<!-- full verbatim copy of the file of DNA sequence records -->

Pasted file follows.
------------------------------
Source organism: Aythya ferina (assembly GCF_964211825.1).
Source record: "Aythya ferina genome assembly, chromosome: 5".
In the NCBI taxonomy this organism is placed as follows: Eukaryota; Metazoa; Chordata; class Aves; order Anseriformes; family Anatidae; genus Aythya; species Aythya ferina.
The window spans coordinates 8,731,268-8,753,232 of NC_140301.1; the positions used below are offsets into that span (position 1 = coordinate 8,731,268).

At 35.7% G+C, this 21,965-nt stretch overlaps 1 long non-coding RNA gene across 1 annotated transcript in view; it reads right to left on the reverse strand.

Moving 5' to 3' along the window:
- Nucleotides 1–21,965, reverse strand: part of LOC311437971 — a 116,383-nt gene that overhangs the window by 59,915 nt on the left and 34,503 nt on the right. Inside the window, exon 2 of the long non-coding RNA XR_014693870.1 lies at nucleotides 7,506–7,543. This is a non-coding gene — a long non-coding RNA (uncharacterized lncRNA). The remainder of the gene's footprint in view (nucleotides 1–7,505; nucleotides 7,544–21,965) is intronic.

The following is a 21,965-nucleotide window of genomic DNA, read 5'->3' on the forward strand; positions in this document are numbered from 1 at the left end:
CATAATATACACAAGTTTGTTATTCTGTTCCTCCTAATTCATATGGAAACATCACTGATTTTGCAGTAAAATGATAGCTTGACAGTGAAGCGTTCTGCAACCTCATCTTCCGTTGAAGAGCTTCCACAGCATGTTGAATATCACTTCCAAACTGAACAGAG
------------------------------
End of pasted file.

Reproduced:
Source organism: Aythya ferina (assembly GCF_964211825.1).
Source record: "Aythya ferina genome assembly, chromosome: 5".
In the NCBI taxonomy this organism is placed as follows: Eukaryota; Metazoa; Chordata; class Aves; order Anseriformes; family Anatidae; genus Aythya; species Aythya ferina.
The window spans coordinates 8,731,268-8,753,232 of NC_140301.1; the positions used below are offsets into that span (position 1 = coordinate 8,731,268).

At 35.7% G+C, this 21,965-nt stretch overlaps 1 long non-coding RNA gene across 1 annotated transcript in view; it reads right to left on the reverse strand.

Moving 5' to 3' along the window:
- Nucleotides 1–21,965, reverse strand: part of LOC311437971 — a 116,383-nt gene that overhangs the window by 59,915 nt on the left and 34,503 nt on the right. Inside the window, exon 2 of the long non-coding RNA XR_014693870.1 lies at nucleotides 7,506–7,543. This is a non-coding gene — a long non-coding RNA (uncharacterized lncRNA). The remainder of the gene's footprint in view (nucleotides 1–7,505; nucleotides 7,544–21,965) is intronic.

The following is a 21,965-nucleotide window of genomic DNA, read 5'->3' on the forward strand; positions in this document are numbered from 1 at the left end:
CATAATATACACAAGTTTGTTATTCTGTTCCTCCTAATTCATATGGAAACATCACTGATTTTGCAGTAAAATGATAGCTTGACAGTGAAGCGTTCTGCAACCTCATCTTCCGTTGAAGAGCTTCCACAGCATGTTGAATATCACTTCCAAACTGAACAGAG